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Lord Northbourne: It may be for the convenience of the Committee to take my Amendments Nos. 47, 48, 76, 121 and 147 with this group. They address the same issues in perhaps a more general way. In the context of the Government's understandable desire to create national minimum standards, my amendments refer to different minimum standards being relevant to different categories of need and of agency or establishment. The amendments tabled by the noble Lord, Lord Rix, refer to the provision of different services for the different categories of service users. Those tabled by the noble Lord, Lord Clement-Jones,

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relate to the problem of autism and special requirements for special disabilities or conditions. However, the issue is one and the same.

I am not satisfied that the Bill empowers the Minister to set different minimum standards for the different categories of establishment, of people or of service users. I envisaged different levels of medical intervention such as those referred to by the Minister during our discussion on a light level of plastic surgery as against more intensive surgery.

The needs of old people are clearly distinct from those of children. My interest is in the different categories of children and I happen to be a trustee of the Caldecote Community, which contains extremely damaged children. The ratio of adults to children is two to one and the cost per child per year is £75,000. At the other end of the scale are the homes in which the children are less demanding and their needs can be met at less expense.

I cannot see how, without different standards, the Government can meet the different levels of need. That is unless the standard they set is so low as to accommodate anyone and that would amount to little more than having a roof over their heads, hot water and drainage. On the other hand, an unnecessary and unattainable level of sophistication should not be applied.

If there is any doubt that the Bill gives the Minister the necessary powers to create different categories of minimum standards, we should put it right now. If we have it wrong and set it in tablets of stone by approving the Bill, we shall be faced with the need for primary legislation.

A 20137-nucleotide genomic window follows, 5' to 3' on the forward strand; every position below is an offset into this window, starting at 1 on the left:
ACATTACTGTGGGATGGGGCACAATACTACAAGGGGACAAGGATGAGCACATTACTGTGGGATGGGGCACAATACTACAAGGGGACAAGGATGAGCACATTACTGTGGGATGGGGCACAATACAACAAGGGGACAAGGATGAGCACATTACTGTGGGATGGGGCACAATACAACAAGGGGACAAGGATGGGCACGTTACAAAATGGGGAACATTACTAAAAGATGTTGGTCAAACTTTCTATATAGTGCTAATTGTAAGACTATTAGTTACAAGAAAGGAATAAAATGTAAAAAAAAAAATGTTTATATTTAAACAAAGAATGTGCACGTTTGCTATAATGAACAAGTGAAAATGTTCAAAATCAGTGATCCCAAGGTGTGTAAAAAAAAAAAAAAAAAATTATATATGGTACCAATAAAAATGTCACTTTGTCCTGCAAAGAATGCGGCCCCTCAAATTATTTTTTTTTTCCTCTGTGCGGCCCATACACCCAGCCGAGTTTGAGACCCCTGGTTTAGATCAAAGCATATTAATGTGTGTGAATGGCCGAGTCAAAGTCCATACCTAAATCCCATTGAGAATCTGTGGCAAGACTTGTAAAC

8.45 p.m.

Lord Clement-Jones: Members of the Committee have made clear the purpose of these amendments. I want to speak in particular to Amendment No. 69, standing in my name and that of my noble friend Lady Nicholson, and to Amendment No. 77, so cogently introduced by the noble Lord, Lord Astor of Hever.

As the noble Lord, Lord Northbourne, made clear, it is a matter of laying down standards and regulations which are specific to particular establishments or service users. The regulations must be flexible but specific, rather than be laid in a blanket form. I was struck by the example given by the noble Lord, Lord Astor, of the young man who had a need for space and an absence of clutter in his bedroom. That clearly illustrates the kind of specifics that we must reach. I look forward to hearing whether the Minister believes that the Bill can give such a level of flexibility.

Amendment No. 69 attempts to discover whether it is possible for regulations to apply to particular categories of establishment or agency, or particular establishments or agencies, rather than provide a simple set of standards which applies across the board. It is important that the Minister is satisfied that the Bill is sufficiently specific in order for us to go forward with confidence in the belief that all the people whom we are

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trying to protect and for whom we are trying to provide high quality services will be adequately catered for.